- The wound is large, deep or punctured. A puncture wound may not look large but may go deep into the tissues.
- Your injury needed an operation to clean it out, or repair the damage.
- Your resistance to infection is low. For example, if you are on chemotherapy; have no working spleen; have diabetes; have an immune system problem such as AIDS.
- You have an artificial heart valve (and sometimes, if you have an artificial joint).
Antibiotics will also be prescribed if your wound has already become infected. It might be infected if:
- It is getting more painful rather than improving as time goes by.
- It has become red or swollen.
- It is oozing.
Are you up to date with your tetanus immunisations? If not, you may need a booster dose.
Rabies is a very serious illness passed to humans from some animal bites. At present the UK is free from rabies. However, animal bites (particularly dog bites) that occur abroad have a risk of rabies. When abroad, take seriously even the most tiny of dog bites, or a lick from a dog over a cut or wound. If needed, treatment straight after a bite can prevent rabies from developing. It is important that the treatment should be given quickly, so see a doctor as soon as possible.
What to look out for after a dog or cat bite
The most common complication following a bite is an infection of the wound. See a doctor as soon as possible if the skin surrounding a wound becomes more tender, painful, swollen, or inflamed over the following few days. Rarely, some germs (bacteria) can get into the bloodstream through a wound and cause a serious infection in the body. See a doctor urgently if you become generally unwell with a high temperature (fever), shivers, or other worrying symptoms within a week or so after a dog or cat bite.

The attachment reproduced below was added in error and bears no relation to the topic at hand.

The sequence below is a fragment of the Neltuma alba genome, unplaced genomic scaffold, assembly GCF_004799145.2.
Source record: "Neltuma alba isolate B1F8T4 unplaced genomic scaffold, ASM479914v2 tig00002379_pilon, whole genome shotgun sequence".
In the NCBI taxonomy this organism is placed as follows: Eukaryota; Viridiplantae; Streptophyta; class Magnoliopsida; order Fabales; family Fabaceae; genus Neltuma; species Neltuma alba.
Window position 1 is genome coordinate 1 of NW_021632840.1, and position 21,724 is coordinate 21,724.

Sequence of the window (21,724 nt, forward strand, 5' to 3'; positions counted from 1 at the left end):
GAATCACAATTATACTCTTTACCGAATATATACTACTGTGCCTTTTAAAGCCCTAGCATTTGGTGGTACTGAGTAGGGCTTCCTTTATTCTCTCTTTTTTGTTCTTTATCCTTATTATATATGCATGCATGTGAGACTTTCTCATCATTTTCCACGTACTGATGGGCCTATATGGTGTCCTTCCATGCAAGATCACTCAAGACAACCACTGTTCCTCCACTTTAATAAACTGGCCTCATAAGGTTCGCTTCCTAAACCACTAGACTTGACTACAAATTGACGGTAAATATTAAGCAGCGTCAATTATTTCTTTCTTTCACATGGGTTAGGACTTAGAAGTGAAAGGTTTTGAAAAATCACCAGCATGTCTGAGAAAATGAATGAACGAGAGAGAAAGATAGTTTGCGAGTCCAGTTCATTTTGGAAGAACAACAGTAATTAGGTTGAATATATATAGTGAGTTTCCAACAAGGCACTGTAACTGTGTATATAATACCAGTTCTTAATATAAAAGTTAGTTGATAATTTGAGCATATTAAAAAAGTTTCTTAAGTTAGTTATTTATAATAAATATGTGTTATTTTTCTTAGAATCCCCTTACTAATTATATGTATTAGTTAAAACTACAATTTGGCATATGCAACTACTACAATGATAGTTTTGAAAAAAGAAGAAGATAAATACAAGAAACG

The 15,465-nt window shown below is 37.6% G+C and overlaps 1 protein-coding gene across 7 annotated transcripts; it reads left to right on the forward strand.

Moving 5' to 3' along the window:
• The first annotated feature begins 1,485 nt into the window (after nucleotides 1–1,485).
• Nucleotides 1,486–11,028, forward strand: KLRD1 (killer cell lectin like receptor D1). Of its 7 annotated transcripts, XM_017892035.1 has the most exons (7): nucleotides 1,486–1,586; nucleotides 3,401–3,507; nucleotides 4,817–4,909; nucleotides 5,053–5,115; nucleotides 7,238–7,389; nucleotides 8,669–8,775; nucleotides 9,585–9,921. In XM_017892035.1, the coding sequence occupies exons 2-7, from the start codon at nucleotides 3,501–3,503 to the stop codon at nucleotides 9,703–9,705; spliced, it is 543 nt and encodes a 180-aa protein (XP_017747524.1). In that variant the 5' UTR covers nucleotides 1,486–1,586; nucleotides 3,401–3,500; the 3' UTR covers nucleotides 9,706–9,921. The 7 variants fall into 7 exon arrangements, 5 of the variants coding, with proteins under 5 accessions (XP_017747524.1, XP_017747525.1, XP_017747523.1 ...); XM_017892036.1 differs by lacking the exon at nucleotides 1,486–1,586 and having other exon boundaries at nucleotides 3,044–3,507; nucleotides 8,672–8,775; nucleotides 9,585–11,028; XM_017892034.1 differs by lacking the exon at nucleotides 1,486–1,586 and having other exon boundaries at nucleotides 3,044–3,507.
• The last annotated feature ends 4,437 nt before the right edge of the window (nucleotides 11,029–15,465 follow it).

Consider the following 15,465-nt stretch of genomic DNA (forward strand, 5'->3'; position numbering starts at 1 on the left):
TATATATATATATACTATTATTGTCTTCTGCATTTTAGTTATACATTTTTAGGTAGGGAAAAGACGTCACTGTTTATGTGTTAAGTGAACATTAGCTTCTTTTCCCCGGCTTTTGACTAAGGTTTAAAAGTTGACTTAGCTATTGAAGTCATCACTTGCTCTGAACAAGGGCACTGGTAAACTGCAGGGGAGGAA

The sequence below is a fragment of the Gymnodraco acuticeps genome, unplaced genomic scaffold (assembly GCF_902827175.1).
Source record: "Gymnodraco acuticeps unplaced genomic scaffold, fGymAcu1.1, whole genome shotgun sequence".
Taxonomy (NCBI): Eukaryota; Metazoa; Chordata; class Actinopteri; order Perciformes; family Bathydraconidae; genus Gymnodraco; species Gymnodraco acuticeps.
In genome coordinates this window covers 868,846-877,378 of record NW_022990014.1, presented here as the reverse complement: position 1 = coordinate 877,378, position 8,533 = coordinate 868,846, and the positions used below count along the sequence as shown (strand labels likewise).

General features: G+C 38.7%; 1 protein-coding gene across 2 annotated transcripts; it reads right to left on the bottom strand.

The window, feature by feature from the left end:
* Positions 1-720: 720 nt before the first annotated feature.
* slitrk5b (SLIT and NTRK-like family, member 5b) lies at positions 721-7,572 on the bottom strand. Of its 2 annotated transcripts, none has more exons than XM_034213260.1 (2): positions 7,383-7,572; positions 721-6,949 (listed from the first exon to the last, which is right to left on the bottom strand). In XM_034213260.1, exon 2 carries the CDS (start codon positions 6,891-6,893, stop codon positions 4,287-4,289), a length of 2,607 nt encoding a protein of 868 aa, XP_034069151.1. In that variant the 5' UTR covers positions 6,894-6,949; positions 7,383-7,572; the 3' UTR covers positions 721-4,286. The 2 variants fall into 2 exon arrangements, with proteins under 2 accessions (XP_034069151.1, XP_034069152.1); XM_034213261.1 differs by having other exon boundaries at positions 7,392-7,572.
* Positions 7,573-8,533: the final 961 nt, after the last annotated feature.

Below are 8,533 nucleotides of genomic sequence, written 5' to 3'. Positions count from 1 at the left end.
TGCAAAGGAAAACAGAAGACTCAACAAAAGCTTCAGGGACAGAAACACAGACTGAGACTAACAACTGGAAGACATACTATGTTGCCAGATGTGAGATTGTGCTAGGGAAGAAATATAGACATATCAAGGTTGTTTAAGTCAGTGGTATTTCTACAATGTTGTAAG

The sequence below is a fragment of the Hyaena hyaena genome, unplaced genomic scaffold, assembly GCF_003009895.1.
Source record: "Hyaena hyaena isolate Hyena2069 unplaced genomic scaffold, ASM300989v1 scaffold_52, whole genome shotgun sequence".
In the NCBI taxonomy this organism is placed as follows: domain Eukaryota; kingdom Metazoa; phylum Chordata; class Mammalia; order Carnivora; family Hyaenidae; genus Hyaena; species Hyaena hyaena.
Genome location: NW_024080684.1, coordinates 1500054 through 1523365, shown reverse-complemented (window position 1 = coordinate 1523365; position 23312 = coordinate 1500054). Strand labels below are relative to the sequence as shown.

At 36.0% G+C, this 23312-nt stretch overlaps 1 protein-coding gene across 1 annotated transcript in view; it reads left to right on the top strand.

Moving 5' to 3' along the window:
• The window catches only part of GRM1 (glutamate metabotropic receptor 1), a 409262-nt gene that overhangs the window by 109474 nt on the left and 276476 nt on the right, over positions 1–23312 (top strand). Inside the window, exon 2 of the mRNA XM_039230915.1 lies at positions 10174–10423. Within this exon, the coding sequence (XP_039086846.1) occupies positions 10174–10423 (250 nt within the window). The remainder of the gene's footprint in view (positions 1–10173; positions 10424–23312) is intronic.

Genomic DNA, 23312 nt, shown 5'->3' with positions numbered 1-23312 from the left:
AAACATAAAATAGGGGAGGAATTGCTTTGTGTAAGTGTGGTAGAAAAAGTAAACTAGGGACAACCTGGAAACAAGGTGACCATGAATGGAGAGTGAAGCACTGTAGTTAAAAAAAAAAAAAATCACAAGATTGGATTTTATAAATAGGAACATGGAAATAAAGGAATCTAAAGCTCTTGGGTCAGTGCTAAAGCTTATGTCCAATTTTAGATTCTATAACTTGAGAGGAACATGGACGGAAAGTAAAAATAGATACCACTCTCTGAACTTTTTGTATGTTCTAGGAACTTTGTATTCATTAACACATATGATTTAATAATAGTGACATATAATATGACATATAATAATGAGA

Some people, particularly children, may become scared of dogs if they have been bitten. They may get nightmares, or become worried. To try to stop this, talk to them about what happened, and why, and help them learn to interact with pets safely. If they are still having problems, see a doctor.
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Further reading & references
- Dendle C, Looke D; Management of mammalian bites. Aust Fam Physician. 2009 Nov 38(11):868-74.
- Morgan M, Palmer J; Dog bites. BMJ. 2007 Feb 24 334(7590):413-7.
- Bites - human and animal; NICE CKS, January 2012 (UK access only)
- Controlling your dog in public. Banned dogs; GOV.UK
- Animal Bites and Pasteurella infections: Information for Healthcare Staff; Public Health England, May 2011
- Management of cat and dog bites; National Guideline Clearing House, US Department of Health and Human Services, 2013
Disclaimer: This article is for information only and should not be used for the diagnosis or treatment of medical conditions. EMIS has used all reasonable care in compiling the information but make no warranty as to its accuracy. Consult a doctor or other health care professional for diagnosis and treatment of medical conditions. For details see our conditions.